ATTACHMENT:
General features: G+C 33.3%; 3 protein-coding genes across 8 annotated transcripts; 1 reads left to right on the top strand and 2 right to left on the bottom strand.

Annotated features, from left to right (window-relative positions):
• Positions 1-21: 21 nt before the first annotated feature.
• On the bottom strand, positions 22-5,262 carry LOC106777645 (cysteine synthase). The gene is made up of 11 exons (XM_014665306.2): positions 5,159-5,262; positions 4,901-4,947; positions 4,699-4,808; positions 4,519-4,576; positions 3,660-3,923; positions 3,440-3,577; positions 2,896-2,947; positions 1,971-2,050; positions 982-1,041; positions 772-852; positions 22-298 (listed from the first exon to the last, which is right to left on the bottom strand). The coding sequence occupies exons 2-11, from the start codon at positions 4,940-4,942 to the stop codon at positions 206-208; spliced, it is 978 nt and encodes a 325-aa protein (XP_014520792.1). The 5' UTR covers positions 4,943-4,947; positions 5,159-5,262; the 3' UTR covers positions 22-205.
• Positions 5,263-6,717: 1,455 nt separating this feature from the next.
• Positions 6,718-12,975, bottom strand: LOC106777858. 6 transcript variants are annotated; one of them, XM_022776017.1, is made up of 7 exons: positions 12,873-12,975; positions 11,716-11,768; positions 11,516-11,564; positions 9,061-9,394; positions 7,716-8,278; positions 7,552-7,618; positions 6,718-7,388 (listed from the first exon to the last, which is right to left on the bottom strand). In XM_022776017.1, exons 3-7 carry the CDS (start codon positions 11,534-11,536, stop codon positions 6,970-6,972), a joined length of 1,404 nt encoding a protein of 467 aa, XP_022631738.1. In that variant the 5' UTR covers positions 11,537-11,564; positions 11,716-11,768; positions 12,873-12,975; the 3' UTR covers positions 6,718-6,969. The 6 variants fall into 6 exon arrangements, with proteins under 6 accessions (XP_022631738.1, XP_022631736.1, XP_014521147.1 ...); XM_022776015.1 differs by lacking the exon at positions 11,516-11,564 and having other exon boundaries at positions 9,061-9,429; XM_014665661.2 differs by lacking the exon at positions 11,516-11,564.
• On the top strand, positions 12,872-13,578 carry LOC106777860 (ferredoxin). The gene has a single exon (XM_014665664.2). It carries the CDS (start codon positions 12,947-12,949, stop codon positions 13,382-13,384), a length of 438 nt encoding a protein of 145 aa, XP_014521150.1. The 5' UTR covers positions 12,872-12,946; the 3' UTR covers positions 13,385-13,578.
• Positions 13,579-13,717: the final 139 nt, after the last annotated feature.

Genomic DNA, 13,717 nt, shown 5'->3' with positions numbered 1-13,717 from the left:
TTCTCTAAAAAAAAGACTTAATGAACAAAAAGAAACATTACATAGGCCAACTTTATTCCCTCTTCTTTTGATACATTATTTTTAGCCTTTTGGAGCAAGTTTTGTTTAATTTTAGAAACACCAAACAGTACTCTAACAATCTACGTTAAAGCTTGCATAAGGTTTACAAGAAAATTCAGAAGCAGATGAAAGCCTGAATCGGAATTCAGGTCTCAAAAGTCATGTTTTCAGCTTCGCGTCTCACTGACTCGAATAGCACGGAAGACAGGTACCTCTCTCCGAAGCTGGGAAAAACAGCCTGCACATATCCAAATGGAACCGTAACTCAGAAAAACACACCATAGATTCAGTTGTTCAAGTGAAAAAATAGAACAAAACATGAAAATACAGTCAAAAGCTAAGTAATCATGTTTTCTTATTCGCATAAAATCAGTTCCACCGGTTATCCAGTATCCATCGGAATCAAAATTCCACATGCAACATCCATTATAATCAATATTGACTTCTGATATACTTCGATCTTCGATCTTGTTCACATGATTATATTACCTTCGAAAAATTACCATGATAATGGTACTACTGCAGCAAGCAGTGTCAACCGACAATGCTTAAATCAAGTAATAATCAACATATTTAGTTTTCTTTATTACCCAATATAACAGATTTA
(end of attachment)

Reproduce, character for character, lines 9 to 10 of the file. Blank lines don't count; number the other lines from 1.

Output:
Genomic DNA, 13,717 nt, shown 5'->3' with positions numbered 1-13,717 from the left:
TTCTCTAAAAAAAAGACTTAATGAACAAAAAGAAACATTACATAGGCCAACTTTATTCCCTCTTCTTTTGATACATTATTTTTAGCCTTTTGGAGCAAGTTTTGTTTAATTTTAGAAACACCAAACAGTACTCTAACAATCTACGTTAAAGCTTGCATAAGGTTTACAAGAAAATTCAGAAGCAGATGAAAGCCTGAATCGGAATTCAGGTCTCAAAAGTCATGTTTTCAGCTTCGCGTCTCACTGACTCGAATAGCACGGAAGACAGGTACCTCTCTCCGAAGCTGGGAAAAACAGCCTGCACATATCCAAATGGAACCGTAACTCAGAAAAACACACCATAGATTCAGTTGTTCAAGTGAAAAAATAGAACAAAACATGAAAATACAGTCAAAAGCTAAGTAATCATGTTTTCTTATTCGCATAAAATCAGTTCCACCGGTTATCCAGTATCCATCGGAATCAAAATTCCACATGCAACATCCATTATAATCAATATTGACTTCTGATATACTTCGATCTTCGATCTTGTTCACATGATTATATTACCTTCGAAAAATTACCATGATAATGGTACTACTGCAGCAAGCAGTGTCAACCGACAATGCTTAAATCAAGTAATAATCAACATATTTAGTTTTCTTTATTACCCAATATAACAGATTTA